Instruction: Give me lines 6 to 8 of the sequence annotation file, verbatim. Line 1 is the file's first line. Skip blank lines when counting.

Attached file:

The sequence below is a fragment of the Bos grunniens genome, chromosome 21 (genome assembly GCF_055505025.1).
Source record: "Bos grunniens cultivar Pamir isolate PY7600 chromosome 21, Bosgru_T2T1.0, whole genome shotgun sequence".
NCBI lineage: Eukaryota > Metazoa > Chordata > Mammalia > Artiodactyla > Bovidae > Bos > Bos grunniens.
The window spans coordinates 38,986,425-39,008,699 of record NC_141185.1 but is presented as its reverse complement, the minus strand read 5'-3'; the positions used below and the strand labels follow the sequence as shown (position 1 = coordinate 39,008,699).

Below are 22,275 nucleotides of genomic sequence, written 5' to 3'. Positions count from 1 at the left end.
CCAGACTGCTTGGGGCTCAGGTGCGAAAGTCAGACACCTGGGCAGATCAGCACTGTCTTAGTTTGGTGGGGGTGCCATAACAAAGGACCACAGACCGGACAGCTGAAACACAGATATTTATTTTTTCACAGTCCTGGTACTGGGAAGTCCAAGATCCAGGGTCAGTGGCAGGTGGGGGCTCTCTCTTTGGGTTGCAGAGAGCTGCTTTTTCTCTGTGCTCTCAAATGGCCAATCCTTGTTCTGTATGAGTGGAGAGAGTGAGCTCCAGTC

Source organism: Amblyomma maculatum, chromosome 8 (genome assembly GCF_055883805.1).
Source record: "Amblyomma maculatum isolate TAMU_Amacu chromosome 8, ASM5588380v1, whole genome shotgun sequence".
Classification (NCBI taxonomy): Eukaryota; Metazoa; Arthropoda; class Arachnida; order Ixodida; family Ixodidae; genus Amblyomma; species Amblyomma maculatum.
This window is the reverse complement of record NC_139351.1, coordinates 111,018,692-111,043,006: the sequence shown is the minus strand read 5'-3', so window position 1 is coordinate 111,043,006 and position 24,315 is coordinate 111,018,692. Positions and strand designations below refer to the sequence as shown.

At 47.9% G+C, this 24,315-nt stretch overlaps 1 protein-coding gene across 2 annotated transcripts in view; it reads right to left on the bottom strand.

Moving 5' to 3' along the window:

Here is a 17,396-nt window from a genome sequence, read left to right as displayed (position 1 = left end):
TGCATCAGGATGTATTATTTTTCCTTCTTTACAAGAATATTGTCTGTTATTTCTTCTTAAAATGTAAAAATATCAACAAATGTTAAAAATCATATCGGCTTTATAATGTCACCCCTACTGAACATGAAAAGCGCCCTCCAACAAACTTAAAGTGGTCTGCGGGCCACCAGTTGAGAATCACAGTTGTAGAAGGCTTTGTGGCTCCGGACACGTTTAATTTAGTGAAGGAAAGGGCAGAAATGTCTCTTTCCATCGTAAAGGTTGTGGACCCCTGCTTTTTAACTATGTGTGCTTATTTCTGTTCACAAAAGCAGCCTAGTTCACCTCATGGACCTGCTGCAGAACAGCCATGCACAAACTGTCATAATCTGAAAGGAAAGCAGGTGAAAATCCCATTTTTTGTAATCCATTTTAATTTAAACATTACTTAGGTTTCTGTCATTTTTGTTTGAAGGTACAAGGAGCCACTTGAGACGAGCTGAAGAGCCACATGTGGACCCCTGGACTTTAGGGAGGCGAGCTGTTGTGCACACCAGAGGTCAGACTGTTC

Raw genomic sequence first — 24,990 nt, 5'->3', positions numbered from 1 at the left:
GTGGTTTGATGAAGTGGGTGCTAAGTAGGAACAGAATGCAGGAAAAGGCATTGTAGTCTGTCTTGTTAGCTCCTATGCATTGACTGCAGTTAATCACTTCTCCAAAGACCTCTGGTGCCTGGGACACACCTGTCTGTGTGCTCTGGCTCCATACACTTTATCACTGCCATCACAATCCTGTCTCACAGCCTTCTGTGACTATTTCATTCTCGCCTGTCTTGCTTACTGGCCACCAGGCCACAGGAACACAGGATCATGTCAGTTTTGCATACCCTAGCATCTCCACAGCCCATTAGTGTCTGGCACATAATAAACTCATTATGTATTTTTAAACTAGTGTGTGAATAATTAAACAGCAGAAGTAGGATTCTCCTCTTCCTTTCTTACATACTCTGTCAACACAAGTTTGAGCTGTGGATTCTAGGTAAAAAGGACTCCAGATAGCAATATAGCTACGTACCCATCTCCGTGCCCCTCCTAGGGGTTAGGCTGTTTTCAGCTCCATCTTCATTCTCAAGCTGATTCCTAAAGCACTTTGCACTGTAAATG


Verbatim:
CCAGACTGCTTGGGGCTCAGGTGCGAAAGTCAGACACCTGGGCAGATCAGCACTGTCTTAGTTTGGTGGGGGTGCCATAACAAAGGACCACAGACCGGACAGCTGAAACACAGATATTTATTTTTTCACAGTCCTGGTACTGGGAAGTCCAAGATCCAGGGTCAGTGGCAGGTGGGGGCTCTCTCTTTGGGTTGCAGAGAGCTGCTTTTTCTCTGTGCTCTCAAATGGCCAATCCTTGTTCTGTATGAGTGGAGAGAGTGAGCTCCAGTC

Source organism: Amblyomma maculatum, chromosome 8 (genome assembly GCF_055883805.1).
Source record: "Amblyomma maculatum isolate TAMU_Amacu chromosome 8, ASM5588380v1, whole genome shotgun sequence".